Cartagena de Indias, Colombia – Harbour needs nerves of steel

Freitag, Oktober 14th, 2011

The day seems to be endless. At 8 a.m. we head to our colombian angent Luis Ernesto La Rota from Enlace Caríbe (,, Luis speaks English), at 8:30 p.m. we get Arminius out of the port. Then we have to get our luggage from the hotel, go to Luis to pay and receive all the papers and to the next hotel that offers camping on its parking lot. They are so friendly there to prepare some food for us right before midnight. In the meanwhile we are shoved by Luis, his wife, or one of his three co-working sons from one office to the other, again and again to the customs, showing the passport, getting a visitor’s permit, and waiting, waiting, waiting. The customs officer is decisive, he decides when he wants to inspect the vehicle (it’s just about license plate and VIN number), but it could happen that he’s not there anyway. Parallel Luis’ family members complete other formalities for which we don’t have to be present.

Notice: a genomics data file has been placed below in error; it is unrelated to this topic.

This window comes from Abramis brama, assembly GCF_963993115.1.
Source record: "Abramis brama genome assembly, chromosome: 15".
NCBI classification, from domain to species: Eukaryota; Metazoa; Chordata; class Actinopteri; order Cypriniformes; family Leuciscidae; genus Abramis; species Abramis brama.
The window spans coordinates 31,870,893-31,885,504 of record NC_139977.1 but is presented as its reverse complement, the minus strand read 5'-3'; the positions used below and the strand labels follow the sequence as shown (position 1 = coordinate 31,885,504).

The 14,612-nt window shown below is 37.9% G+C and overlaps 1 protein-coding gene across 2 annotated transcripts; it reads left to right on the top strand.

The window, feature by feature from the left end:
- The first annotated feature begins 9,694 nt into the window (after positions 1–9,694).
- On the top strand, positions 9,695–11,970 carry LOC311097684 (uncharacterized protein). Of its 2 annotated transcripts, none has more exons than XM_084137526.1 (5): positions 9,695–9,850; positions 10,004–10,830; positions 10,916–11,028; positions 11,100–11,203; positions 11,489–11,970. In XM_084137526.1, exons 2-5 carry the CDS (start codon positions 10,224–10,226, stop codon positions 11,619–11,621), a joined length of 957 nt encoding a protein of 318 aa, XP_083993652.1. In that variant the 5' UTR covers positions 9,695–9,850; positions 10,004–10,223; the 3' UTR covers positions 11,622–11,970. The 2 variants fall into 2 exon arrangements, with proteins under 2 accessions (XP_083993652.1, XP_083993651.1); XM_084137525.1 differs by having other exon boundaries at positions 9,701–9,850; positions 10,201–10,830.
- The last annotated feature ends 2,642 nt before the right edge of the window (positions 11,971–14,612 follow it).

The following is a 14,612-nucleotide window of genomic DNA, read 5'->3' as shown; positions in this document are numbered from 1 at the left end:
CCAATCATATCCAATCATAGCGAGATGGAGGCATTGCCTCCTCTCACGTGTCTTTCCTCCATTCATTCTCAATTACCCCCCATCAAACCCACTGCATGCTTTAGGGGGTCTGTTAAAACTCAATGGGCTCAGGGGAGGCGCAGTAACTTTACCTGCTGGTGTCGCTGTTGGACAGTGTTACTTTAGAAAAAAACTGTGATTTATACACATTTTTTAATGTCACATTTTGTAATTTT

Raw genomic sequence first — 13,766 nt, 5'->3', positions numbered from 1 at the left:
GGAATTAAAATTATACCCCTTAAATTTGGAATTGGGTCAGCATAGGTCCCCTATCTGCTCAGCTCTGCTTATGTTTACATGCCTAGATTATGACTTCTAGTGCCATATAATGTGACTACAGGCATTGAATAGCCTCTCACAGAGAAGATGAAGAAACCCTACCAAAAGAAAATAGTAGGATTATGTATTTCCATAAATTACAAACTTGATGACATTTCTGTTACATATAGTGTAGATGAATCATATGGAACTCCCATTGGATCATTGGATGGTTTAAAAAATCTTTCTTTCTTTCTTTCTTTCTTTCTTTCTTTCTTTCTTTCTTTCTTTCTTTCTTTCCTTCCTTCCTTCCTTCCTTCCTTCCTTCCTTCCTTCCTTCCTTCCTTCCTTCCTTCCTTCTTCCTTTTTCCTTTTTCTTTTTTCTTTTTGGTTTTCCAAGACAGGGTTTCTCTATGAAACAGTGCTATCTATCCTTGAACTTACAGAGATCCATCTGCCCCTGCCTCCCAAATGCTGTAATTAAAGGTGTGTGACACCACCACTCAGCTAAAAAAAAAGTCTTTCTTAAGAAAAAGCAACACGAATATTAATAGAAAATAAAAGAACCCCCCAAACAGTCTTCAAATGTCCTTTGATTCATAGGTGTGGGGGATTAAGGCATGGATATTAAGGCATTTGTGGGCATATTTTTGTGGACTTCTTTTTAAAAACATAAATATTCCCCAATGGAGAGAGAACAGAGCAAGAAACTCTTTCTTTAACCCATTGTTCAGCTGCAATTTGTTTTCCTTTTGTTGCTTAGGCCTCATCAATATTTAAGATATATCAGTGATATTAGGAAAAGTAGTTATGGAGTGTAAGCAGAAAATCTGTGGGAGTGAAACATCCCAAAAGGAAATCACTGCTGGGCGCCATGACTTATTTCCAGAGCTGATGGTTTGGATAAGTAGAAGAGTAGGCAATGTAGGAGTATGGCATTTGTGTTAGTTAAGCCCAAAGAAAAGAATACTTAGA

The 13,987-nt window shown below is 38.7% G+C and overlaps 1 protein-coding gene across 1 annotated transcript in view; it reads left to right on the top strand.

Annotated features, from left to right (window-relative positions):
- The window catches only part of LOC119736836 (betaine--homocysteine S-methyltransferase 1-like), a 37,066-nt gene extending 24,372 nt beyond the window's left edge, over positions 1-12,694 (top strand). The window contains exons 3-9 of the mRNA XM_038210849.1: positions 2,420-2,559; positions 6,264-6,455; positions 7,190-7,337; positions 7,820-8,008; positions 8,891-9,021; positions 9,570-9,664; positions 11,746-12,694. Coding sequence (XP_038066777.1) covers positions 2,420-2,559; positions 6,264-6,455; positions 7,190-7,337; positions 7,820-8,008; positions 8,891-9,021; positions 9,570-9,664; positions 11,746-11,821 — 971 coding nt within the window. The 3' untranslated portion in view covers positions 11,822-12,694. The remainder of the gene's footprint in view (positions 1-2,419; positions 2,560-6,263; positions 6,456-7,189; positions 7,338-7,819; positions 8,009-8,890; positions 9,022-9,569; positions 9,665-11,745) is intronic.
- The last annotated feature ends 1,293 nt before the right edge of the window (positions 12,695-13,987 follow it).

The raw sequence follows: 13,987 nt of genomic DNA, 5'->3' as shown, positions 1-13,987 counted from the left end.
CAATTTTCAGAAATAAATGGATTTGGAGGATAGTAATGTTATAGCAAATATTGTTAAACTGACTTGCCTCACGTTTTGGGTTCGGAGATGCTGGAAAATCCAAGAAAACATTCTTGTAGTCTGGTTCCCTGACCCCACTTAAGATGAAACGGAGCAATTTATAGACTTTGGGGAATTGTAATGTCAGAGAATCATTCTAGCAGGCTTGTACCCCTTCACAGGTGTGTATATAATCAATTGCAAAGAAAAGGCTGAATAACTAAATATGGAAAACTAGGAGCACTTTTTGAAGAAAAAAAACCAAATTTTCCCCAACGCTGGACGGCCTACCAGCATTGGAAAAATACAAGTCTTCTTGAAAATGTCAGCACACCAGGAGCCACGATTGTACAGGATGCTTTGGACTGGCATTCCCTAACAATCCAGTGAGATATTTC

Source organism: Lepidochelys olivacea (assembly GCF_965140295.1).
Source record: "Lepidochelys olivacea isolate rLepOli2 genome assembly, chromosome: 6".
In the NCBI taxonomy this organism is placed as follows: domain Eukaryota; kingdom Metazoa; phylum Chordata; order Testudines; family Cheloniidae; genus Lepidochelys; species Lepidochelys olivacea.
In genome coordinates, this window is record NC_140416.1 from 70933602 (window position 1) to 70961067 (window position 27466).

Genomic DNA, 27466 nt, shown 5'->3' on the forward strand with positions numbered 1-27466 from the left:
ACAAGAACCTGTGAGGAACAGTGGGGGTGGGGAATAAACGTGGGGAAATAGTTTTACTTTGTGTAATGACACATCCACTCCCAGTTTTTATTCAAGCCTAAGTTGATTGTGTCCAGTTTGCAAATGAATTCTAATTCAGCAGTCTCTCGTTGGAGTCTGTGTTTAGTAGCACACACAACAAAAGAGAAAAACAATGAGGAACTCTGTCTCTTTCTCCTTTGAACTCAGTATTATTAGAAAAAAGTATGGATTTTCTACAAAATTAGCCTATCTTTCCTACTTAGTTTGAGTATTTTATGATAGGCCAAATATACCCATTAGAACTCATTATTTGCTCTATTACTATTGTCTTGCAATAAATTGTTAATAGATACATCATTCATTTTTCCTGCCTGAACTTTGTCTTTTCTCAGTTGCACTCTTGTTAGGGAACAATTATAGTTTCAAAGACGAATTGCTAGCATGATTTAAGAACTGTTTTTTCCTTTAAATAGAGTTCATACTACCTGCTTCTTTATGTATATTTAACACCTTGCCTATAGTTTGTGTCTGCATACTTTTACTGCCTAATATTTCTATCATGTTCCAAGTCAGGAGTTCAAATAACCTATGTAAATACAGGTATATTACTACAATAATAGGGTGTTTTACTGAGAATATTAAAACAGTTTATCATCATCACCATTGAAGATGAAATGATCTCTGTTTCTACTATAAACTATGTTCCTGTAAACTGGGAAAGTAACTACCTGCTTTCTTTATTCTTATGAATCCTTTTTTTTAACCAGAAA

Our agent Evelyn in Panama has warned us: The port and customs formalities in Cartagena are feasible alone, but not in one day. She was so right. Luis was recommended by her and by other travellers, and we would like to forward this recommendation. Despite his not little fees he saves time, nerves, and money as well, because every night in a hotel costs. Instead of paying a taxi all the time he drives us around in a company car. Luis flat rate is 170 $. Jo and Ray, a Dutch couple from Germany, has its camper on the same ship and join us. Thus we save a lot of money since Luis only takes 10 $ more for the second party and we can share the fee. Additional we have to pay the final Bill of Lading and harbour fees, each around 100 $.